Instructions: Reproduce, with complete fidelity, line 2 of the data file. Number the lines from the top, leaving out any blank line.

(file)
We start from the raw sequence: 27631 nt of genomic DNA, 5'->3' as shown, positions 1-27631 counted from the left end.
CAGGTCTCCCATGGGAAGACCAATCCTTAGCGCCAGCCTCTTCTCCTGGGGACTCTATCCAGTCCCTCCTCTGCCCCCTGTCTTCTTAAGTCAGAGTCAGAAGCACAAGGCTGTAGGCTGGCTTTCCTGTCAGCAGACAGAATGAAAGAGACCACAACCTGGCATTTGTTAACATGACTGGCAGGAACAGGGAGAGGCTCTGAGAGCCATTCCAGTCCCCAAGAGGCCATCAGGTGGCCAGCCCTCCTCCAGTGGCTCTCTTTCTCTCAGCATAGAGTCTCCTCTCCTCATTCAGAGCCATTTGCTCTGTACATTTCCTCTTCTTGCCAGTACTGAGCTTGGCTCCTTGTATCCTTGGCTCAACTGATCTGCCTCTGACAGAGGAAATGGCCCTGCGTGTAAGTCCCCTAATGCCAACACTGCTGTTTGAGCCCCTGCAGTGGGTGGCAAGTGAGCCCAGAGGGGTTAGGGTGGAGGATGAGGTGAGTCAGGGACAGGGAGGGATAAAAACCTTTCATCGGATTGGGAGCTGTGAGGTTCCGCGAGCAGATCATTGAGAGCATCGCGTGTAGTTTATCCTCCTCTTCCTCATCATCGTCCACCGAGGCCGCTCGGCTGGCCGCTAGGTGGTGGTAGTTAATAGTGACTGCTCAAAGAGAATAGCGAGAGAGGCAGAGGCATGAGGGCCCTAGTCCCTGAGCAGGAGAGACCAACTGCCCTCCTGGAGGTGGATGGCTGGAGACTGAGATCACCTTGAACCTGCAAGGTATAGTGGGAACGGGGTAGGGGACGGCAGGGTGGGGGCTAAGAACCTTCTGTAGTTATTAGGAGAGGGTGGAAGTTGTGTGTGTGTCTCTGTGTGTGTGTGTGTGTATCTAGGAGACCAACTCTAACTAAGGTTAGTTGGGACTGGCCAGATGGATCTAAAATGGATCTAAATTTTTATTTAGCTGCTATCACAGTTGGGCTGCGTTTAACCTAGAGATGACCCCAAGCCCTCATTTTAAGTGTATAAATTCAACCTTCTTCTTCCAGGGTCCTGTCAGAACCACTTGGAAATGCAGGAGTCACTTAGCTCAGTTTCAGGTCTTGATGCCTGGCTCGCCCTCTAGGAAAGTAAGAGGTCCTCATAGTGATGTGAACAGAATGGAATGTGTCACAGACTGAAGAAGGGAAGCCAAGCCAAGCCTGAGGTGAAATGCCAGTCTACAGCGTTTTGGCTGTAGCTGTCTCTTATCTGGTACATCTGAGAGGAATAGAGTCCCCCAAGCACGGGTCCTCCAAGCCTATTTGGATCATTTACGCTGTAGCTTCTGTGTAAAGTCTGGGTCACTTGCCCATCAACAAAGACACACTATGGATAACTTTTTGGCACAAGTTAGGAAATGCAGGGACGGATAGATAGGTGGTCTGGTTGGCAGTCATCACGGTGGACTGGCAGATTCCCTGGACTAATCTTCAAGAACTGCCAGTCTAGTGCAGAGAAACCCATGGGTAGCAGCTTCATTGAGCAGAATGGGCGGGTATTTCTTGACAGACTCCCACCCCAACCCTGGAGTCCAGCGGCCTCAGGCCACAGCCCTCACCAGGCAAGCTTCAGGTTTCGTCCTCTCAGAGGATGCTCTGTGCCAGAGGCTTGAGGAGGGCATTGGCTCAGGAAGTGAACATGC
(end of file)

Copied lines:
CAGGTCTCCCATGGGAAGACCAATCCTTAGCGCCAGCCTCTTCTCCTGGGGACTCTATCCAGTCCCTCCTCTGCCCCCTGTCTTCTTAAGTCAGAGTCAGAAGCACAAGGCTGTAGGCTGGCTTTCCTGTCAGCAGACAGAATGAAAGAGACCACAACCTGGCATTTGTTAACATGACTGGCAGGAACAGGGAGAGGCTCTGAGAGCCATTCCAGTCCCCAAGAGGCCATCAGGTGGCCAGCCCTCCTCCAGTGGCTCTCTTTCTCTCAGCATAGAGTCTCCTCTCCTCATTCAGAGCCATTTGCTCTGTACATTTCCTCTTCTTGCCAGTACTGAGCTTGGCTCCTTGTATCCTTGGCTCAACTGATCTGCCTCTGACAGAGGAAATGGCCCTGCGTGTAAGTCCCCTAATGCCAACACTGCTGTTTGAGCCCCTGCAGTGGGTGGCAAGTGAGCCCAGAGGGGTTAGGGTGGAGGATGAGGTGAGTCAGGGACAGGGAGGGATAAAAACCTTTCATCGGATTGGGAGCTGTGAGGTTCCGCGAGCAGATCATTGAGAGCATCGCGTGTAGTTTATCCTCCTCTTCCTCATCATCGTCCACCGAGGCCGCTCGGCTGGCCGCTAGGTGGTGGTAGTTAATAGTGACTGCTCAAAGAGAATAGCGAGAGAGGCAGAGGCATGAGGGCCCTAGTCCCTGAGCAGGAGAGACCAACTGCCCTCCTGGAGGTGGATGGCTGGAGACTGAGATCACCTTGAACCTGCAAGGTATAGTGGGAACGGGGTAGGGGACGGCAGGGTGGGGGCTAAGAACCTTCTGTAGTTATTAGGAGAGGGTGGAAGTTGTGTGTGTGTCTCTGTGTGTGTGTGTGTGTATCTAGGAGACCAACTCTAACTAAGGTTAGTTGGGACTGGCCAGATGGATCTAAAATGGATCTAAATTTTTATTTAGCTGCTATCACAGTTGGGCTGCGTTTAACCTAGAGATGACCCCAAGCCCTCATTTTAAGTGTATAAATTCAACCTTCTTCTTCCAGGGTCCTGTCAGAACCACTTGGAAATGCAGGAGTCACTTAGCTCAGTTTCAGGTCTTGATGCCTGGCTCGCCCTCTAGGAAAGTAAGAGGTCCTCATAGTGATGTGAACAGAATGGAATGTGTCACAGACTGAAGAAGGGAAGCCAAGCCAAGCCTGAGGTGAAATGCCAGTCTACAGCGTTTTGGCTGTAGCTGTCTCTTATCTGGTACATCTGAGAGGAATAGAGTCCCCCAAGCACGGGTCCTCCAAGCCTATTTGGATCATTTACGCTGTAGCTTCTGTGTAAAGTCTGGGTCACTTGCCCATCAACAAAGACACACTATGGATAACTTTTTGGCACAAGTTAGGAAATGCAGGGACGGATAGATAGGTGGTCTGGTTGGCAGTCATCACGGTGGACTGGCAGATTCCCTGGACTAATCTTCAAGAACTGCCAGTCTAGTGCAGAGAAACCCATGGGTAGCAGCTTCATTGAGCAGAATGGGCGGGTATTTCTTGACAGACTCCCACCCCAACCCTGGAGTCCAGCGGCCTCAGGCCACAGCCCTCACCAGGCAAGCTTCAGGTTTCGTCCTCTCAGAGGATGCTCTGTGCCAGAGGCTTGAGGAGGGCATTGGCTCAGGAAGTGAACATGC